Facebook’s censorship of Al-Aqsa posts comes at a time of extreme tension and violence in the region. So far, 53 Palestinians, including more than a dozen children, and six Israelis have died, and more than 300 people have been injured since fighting broke out last week. While people have used Instagram and Facebook to spread information from the ground up – from the evictions of Palestinians in Sheikh Jarrah’s East Jerusalem neighborhood to the violence in Al-Aqsa – some have found their posts blocked or removed .
For critics and even some employees, Facebook’s recent content moderation mistakes are evidence of the American company’s lack of understanding and resources in the region, and how even negligent mistakes can have an oversized impact when its products are made by more than 3 billion people used the world.
Facebook previously informed the Middle Eastern news agency the National that posts with the Al-Aqsa hashtags were “erroneously restricted”. However, an internal BuzzFeed News post on Wednesday went further, stating that the content was removed because Al-Aqsa “is” also the name of an organization sanctioned by the United States government. “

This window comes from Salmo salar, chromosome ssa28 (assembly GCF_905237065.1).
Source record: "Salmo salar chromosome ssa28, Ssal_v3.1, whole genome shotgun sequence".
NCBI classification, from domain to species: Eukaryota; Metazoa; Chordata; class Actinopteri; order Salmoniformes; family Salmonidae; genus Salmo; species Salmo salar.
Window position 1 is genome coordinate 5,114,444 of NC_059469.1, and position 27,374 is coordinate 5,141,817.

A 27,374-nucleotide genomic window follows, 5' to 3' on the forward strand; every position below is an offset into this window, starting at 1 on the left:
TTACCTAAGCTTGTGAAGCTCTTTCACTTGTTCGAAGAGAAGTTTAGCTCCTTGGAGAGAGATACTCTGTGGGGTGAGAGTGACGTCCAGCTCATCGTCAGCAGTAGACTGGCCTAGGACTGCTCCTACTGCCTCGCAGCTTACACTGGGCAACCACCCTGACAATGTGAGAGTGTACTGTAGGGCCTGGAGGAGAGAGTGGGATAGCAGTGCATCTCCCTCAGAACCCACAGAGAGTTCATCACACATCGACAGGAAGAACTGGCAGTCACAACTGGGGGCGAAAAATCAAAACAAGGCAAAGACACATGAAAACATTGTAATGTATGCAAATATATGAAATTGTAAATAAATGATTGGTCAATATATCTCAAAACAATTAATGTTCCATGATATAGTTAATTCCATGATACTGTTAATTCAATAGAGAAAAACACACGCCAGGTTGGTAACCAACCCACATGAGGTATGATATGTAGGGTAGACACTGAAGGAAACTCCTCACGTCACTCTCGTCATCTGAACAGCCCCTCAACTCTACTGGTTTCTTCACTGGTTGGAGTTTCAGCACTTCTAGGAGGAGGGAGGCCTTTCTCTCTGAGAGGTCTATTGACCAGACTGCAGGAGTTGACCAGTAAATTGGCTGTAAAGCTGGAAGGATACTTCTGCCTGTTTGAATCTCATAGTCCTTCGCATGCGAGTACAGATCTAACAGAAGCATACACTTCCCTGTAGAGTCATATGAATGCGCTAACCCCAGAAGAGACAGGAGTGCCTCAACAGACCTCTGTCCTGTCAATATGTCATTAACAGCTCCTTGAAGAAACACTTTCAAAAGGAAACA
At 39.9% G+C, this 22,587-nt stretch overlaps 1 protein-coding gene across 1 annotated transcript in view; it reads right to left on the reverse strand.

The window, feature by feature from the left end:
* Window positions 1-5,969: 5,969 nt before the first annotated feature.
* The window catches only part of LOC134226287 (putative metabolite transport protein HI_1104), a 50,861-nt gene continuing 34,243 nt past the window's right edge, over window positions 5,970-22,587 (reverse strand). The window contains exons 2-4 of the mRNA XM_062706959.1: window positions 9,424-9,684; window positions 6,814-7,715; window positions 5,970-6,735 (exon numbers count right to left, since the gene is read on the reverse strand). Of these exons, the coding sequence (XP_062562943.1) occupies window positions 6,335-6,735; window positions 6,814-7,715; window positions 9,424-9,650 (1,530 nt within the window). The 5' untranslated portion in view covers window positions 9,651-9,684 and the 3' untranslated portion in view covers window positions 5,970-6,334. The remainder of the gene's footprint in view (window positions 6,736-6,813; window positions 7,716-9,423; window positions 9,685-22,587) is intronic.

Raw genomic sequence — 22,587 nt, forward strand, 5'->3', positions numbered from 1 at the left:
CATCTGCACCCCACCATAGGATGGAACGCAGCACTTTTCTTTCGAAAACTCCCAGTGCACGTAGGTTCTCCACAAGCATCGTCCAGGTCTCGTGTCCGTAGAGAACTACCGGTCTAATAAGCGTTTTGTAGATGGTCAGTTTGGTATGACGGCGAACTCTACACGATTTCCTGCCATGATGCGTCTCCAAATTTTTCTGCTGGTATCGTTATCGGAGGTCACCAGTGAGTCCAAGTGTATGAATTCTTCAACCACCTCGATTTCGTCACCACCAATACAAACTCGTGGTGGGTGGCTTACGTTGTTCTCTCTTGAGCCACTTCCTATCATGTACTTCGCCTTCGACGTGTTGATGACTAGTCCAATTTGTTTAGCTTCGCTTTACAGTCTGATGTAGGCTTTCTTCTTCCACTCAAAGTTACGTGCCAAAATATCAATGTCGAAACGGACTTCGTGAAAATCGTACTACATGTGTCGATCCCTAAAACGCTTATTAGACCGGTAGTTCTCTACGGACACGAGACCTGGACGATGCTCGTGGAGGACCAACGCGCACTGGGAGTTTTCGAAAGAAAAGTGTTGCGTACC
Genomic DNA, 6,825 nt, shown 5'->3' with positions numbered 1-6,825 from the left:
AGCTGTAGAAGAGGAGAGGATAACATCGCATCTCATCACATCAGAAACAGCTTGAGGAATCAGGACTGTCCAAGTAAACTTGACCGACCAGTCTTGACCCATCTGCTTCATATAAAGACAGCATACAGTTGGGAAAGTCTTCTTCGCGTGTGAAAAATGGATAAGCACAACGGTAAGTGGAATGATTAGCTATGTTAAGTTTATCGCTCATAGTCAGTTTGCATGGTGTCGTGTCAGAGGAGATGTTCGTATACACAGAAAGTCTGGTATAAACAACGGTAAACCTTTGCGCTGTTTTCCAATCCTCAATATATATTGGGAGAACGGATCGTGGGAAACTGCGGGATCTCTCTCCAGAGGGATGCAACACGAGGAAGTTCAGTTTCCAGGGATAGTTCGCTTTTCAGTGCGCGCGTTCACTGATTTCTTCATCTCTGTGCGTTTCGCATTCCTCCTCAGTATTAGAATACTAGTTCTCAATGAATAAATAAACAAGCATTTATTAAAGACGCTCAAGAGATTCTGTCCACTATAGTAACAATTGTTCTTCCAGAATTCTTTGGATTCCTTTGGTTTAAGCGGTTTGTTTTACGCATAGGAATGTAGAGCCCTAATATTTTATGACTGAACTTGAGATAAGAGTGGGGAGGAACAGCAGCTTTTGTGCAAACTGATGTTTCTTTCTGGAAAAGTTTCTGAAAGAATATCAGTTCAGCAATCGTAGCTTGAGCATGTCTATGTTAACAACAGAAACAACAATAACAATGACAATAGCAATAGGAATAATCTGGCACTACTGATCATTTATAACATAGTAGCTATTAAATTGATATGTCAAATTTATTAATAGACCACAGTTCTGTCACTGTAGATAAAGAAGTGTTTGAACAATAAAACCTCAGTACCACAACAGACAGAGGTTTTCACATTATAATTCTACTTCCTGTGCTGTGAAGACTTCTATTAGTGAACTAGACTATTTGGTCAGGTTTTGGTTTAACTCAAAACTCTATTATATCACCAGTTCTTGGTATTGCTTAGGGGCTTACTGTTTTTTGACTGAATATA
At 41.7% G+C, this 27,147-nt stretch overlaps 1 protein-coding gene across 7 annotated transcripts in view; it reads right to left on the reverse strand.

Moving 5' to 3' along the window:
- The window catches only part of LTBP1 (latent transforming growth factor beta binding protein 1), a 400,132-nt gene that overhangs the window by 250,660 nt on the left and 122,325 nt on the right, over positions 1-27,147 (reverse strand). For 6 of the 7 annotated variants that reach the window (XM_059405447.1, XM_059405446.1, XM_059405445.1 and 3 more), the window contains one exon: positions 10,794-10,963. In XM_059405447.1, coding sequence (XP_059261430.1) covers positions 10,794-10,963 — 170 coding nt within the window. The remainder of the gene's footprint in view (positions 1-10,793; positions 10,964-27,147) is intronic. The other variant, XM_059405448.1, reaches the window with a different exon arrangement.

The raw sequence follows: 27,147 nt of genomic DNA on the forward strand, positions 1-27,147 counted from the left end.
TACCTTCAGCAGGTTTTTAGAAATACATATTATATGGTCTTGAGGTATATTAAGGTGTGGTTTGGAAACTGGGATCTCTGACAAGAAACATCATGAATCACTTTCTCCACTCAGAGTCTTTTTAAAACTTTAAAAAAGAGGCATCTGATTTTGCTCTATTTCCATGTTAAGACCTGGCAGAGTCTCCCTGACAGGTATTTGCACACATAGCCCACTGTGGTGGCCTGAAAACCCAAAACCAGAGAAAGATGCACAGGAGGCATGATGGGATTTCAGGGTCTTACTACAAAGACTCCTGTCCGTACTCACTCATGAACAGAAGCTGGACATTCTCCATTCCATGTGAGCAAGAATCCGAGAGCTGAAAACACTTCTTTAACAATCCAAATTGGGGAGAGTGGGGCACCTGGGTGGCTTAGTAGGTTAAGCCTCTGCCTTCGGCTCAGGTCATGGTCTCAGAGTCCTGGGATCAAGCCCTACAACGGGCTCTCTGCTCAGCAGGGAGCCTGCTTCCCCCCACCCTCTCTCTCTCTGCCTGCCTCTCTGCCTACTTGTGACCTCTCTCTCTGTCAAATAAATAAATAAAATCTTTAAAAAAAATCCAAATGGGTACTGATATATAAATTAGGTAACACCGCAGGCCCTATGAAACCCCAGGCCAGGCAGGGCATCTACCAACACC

A Facebook spokesman declined to comment beyond Wednesday’s internal post.
Last week, Palestinian Instagram users also complained that Instagram stories or short-lived videos and images that last 24 hours on the platform about the conflict were also removed. On Friday, the company attributed this bug to a social network bug that affected users sharing stories around the world.
These mistakes made some Facebook employees pause for thought. In a post over the weekend, an employee in an internal group wrote: “The external perception is that FB silences the political speech in time and apologizes later.”
“Some of these incidents are human verification errors, others are automated, and I don’t know which ones are more common, but why can’t decision-makers take advantage of local expertise in the EU.” [Middle East and North Africa] Region like Public Policy or Comms and consult them before making the decision to remove sensitive hashtags or political content, ”they wrote before sharing screenshots of various users complaining that their Instagram posts were censored. They also found that Instagram users around the world had launched a campaign to badly rate Instagram’s apps on the Google Play Store.